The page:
Once you had the initial script you created from stories collected on the bus, you went on to tailor the characters around the real lives of your actual actors. What gave you the idea of using Craigslist to find your cast?
I ended up going to Craigslist out of necessity. It really wasn’t some kind of novelty that I was interested in. I had tried, when I first came here, to work with a traditional casting agency. At the time they really were not interested in what I was doing. The script was not interesting to them; I don’t think the story or the message was something they thought was profitable. I didn’t have any big actors attached or any big producers; it was really just me. I felt the work was timely. I wasn’t really willing to wait for someone to approve the project to get it made. I felt it needed to get made by all means necessary. It was critical at the time. Going to Craigslist was the only way that I could really reach the community that I needed to find. Frankly, I think it ended up being much better than had I worked with professional actors.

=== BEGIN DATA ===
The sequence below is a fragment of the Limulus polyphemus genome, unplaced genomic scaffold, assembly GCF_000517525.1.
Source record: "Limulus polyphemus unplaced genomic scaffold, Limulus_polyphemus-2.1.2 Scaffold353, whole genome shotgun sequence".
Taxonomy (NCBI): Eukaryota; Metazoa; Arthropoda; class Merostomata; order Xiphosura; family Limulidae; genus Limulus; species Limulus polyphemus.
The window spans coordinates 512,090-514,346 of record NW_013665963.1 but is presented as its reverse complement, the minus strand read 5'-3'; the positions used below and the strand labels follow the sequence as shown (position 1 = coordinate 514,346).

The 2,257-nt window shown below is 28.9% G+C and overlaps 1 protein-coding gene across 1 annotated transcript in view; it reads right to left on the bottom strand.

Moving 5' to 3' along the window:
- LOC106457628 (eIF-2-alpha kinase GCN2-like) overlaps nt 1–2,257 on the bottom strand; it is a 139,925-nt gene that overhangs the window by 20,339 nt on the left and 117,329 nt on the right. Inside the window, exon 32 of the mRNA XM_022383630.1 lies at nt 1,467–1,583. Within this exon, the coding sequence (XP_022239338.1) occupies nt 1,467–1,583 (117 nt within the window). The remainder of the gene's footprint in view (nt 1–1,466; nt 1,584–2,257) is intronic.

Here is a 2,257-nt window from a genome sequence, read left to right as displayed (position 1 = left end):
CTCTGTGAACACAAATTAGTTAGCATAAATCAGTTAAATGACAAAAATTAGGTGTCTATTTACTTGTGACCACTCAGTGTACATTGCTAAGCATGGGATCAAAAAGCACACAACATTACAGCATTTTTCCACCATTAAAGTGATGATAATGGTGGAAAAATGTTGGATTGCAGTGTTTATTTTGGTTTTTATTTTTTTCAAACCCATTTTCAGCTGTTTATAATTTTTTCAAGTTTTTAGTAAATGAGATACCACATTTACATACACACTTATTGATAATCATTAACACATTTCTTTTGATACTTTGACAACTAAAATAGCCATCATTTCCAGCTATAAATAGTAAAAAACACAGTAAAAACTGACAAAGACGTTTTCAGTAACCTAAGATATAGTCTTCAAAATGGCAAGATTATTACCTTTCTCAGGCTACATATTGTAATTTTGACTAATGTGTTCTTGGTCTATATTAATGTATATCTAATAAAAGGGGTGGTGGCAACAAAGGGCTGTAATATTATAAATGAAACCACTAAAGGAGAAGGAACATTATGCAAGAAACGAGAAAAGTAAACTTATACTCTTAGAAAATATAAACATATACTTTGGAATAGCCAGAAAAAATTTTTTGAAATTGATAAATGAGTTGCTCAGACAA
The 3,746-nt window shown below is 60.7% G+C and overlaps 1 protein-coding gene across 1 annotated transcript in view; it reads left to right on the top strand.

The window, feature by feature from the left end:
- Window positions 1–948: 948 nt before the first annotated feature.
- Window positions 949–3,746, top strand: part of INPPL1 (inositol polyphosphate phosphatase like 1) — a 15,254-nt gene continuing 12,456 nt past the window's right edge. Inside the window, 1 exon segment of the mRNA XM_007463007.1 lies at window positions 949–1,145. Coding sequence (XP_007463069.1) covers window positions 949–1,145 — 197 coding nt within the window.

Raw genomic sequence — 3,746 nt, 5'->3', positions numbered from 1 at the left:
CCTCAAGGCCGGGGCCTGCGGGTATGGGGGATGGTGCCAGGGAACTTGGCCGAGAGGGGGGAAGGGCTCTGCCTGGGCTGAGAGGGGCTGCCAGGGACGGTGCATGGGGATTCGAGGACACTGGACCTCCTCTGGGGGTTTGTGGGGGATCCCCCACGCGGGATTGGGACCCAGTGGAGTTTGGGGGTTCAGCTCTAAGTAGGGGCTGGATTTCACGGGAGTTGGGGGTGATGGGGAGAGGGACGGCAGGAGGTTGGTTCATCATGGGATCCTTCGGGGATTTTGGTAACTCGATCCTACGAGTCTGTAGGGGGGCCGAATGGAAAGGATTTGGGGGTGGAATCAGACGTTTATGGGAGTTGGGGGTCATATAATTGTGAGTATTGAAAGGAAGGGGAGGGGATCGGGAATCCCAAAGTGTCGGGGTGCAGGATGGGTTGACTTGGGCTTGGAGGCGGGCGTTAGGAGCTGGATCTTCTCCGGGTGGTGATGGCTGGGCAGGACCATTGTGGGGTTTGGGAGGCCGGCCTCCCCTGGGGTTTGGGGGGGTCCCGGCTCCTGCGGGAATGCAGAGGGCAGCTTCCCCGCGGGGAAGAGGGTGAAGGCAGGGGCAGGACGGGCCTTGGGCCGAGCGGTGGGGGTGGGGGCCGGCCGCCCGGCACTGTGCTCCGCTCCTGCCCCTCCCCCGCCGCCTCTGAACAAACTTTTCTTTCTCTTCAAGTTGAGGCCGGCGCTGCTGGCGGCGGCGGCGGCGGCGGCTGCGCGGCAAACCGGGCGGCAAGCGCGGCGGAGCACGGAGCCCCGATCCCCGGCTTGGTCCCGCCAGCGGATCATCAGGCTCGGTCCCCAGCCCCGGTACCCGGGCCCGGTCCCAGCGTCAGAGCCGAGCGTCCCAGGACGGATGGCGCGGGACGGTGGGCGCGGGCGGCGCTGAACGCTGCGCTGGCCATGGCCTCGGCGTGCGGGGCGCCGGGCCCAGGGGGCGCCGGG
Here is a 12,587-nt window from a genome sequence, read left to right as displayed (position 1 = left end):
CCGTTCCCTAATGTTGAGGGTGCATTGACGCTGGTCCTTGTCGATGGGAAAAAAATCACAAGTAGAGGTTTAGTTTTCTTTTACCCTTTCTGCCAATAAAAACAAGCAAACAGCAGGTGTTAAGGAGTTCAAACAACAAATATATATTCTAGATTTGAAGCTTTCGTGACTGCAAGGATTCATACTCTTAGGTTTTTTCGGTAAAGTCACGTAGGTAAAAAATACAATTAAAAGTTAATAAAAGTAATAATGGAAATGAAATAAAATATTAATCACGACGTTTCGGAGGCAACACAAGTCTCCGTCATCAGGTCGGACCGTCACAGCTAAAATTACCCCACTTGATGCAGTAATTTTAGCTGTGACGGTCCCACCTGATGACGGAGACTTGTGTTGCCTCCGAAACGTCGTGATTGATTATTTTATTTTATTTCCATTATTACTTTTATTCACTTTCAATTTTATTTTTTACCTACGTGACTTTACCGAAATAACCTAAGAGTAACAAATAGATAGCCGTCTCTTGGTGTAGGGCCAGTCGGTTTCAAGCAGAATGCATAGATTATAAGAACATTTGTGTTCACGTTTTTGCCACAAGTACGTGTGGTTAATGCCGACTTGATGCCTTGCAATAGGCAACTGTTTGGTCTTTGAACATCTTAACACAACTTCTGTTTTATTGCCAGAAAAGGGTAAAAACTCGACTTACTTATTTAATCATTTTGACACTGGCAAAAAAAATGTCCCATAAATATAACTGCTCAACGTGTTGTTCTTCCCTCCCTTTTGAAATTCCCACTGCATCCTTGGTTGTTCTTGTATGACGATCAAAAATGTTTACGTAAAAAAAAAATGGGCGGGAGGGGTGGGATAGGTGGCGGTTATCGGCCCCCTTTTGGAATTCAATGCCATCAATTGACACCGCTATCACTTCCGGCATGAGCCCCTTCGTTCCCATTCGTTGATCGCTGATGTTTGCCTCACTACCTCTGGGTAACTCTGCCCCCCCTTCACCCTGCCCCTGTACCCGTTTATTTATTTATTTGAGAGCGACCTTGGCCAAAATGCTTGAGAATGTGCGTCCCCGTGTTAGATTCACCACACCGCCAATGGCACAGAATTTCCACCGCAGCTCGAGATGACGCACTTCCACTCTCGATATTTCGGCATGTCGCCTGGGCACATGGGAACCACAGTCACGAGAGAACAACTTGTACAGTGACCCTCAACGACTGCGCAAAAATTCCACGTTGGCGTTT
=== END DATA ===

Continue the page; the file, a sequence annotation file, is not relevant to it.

Elliott is a professional actor and I can see him looking in every vehicle to find acting work, but Leann and Jamaine are not in this world. I’m curious as to what compelled them to respond to a call for non-professional actors?
A lot of people want to be in movies; a lot of people want to do stuff like that. It was about a six month process of sitting in a café, having an open casting call and a lot of different kind of people coming in. I must have had thousands of people really. It really just boiled down to that connection I had with that other person and the trust that we both had with one another. Maybe, more importantly, was their capacity, in my evaluation, to use personal experiences to inform their performance. This sounds very obvious but sometimes when you are working with non-trained actors, if there is any trauma in someone’s life, they try by all means necessary to avoid and not use it. We need to use those experiences in order to make the role feel real. I found this would happen a lot. I would go through rehearsals with people who had had real life experience with what was being talked about in a scene, but they couldn’t deliver a performance about it because they were too emotionally blocked. Leann, Jamaine, and Desman were very unique in that way. They were very in touch with themselves and were very strong and were great with the generosity and being able to bring those things to their role in a trusting way and be able to go there themselves.